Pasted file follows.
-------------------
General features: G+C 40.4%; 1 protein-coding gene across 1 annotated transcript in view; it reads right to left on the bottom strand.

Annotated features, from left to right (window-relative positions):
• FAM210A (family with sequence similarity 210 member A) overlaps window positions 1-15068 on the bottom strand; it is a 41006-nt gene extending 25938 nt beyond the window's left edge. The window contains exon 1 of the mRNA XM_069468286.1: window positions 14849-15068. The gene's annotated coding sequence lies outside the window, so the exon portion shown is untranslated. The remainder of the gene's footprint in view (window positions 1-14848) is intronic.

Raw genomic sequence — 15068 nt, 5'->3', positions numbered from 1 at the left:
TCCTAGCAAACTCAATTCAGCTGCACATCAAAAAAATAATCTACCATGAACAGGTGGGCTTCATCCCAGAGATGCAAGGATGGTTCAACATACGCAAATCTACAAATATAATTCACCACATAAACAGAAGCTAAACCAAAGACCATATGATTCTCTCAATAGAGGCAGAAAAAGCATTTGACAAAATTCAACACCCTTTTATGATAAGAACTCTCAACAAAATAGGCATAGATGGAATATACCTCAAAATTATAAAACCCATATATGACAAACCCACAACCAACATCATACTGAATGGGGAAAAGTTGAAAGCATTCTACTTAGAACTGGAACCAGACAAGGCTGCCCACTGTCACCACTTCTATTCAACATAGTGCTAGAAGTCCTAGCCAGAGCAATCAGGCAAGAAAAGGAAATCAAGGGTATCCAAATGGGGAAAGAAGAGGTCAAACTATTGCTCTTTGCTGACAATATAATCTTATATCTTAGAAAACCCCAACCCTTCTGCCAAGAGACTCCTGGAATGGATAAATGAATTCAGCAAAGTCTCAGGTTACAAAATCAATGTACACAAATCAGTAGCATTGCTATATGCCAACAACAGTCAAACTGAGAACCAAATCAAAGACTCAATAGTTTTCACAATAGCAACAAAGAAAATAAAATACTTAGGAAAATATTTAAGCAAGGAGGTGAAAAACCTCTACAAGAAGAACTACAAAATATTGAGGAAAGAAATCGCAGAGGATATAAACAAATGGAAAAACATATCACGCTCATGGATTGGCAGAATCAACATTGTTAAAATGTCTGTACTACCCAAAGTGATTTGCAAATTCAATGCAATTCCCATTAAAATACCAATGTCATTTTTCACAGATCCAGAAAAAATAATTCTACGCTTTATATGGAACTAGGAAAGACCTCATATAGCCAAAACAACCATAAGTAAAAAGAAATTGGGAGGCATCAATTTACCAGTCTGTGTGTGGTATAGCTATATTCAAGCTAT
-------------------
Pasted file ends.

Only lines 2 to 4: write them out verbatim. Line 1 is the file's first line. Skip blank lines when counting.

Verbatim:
Annotated features, from left to right (window-relative positions):
• FAM210A (family with sequence similarity 210 member A) overlaps window positions 1-15068 on the bottom strand; it is a 41006-nt gene extending 25938 nt beyond the window's left edge. The window contains exon 1 of the mRNA XM_069468286.1: window positions 14849-15068. The gene's annotated coding sequence lies outside the window, so the exon portion shown is untranslated. The remainder of the gene's footprint in view (window positions 1-14848) is intronic.

Raw genomic sequence — 15068 nt, 5'->3', positions numbered from 1 at the left: